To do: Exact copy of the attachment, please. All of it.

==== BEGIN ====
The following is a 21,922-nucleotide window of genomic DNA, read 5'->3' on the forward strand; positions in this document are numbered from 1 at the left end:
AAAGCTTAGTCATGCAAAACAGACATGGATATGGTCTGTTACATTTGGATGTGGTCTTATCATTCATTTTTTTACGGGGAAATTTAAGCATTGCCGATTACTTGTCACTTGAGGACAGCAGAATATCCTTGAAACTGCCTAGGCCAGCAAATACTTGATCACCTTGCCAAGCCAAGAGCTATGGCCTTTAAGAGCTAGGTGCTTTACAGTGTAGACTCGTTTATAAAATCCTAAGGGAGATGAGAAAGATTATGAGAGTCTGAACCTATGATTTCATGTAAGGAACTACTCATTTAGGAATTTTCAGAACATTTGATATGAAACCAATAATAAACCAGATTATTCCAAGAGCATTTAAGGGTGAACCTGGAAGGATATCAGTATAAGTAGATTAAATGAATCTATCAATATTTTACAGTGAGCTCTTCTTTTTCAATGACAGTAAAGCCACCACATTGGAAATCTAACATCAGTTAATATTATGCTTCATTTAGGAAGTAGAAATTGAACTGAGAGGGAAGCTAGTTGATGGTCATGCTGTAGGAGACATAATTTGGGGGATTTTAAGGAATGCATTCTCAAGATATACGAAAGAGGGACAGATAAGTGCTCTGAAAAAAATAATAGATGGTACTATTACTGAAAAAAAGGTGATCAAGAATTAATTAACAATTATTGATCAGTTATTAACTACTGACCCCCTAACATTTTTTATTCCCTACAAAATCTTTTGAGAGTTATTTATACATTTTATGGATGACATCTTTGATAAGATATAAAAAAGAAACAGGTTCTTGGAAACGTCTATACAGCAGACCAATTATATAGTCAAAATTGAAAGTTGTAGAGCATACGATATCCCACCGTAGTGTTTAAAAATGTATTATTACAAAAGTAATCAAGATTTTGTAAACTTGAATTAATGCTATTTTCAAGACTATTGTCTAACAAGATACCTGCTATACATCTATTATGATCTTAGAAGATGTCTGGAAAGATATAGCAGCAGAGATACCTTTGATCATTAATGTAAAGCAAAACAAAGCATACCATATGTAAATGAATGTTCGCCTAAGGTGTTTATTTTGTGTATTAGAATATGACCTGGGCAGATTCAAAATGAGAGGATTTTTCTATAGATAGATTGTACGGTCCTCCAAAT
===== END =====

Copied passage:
The following is a 21,922-nucleotide window of genomic DNA, read 5'->3' on the forward strand; positions in this document are numbered from 1 at the left end:
AAAGCTTAGTCATGCAAAACAGACATGGATATGGTCTGTTACATTTGGATGTGGTCTTATCATTCATTTTTTTACGGGGAAATTTAAGCATTGCCGATTACTTGTCACTTGAGGACAGCAGAATATCCTTGAAACTGCCTAGGCCAGCAAATACTTGATCACCTTGCCAAGCCAAGAGCTATGGCCTTTAAGAGCTAGGTGCTTTACAGTGTAGACTCGTTTATAAAATCCTAAGGGAGATGAGAAAGATTATGAGAGTCTGAACCTATGATTTCATGTAAGGAACTACTCATTTAGGAATTTTCAGAACATTTGATATGAAACCAATAATAAACCAGATTATTCCAAGAGCATTTAAGGGTGAACCTGGAAGGATATCAGTATAAGTAGATTAAATGAATCTATCAATATTTTACAGTGAGCTCTTCTTTTTCAATGACAGTAAAGCCACCACATTGGAAATCTAACATCAGTTAATATTATGCTTCATTTAGGAAGTAGAAATTGAACTGAGAGGGAAGCTAGTTGATGGTCATGCTGTAGGAGACATAATTTGGGGGATTTTAAGGAATGCATTCTCAAGATATACGAAAGAGGGACAGATAAGTGCTCTGAAAAAAATAATAGATGGTACTATTACTGAAAAAAAGGTGATCAAGAATTAATTAACAATTATTGATCAGTTATTAACTACTGACCCCCTAACATTTTTTATTCCCTACAAAATCTTTTGAGAGTTATTTATACATTTTATGGATGACATCTTTGATAAGATATAAAAAAGAAACAGGTTCTTGGAAACGTCTATACAGCAGACCAATTATATAGTCAAAATTGAAAGTTGTAGAGCATACGATATCCCACCGTAGTGTTTAAAAATGTATTATTACAAAAGTAATCAAGATTTTGTAAACTTGAATTAATGCTATTTTCAAGACTATTGTCTAACAAGATACCTGCTATACATCTATTATGATCTTAGAAGATGTCTGGAAAGATATAGCAGCAGAGATACCTTTGATCATTAATGTAAAGCAAAACAAAGCATACCATATGTAAATGAATGTTCGCCTAAGGTGTTTATTTTGTGTATTAGAATATGACCTGGGCAGATTCAAAATGAGAGGATTTTTCTATAGATAGATTGTACGGTCCTCCAAAT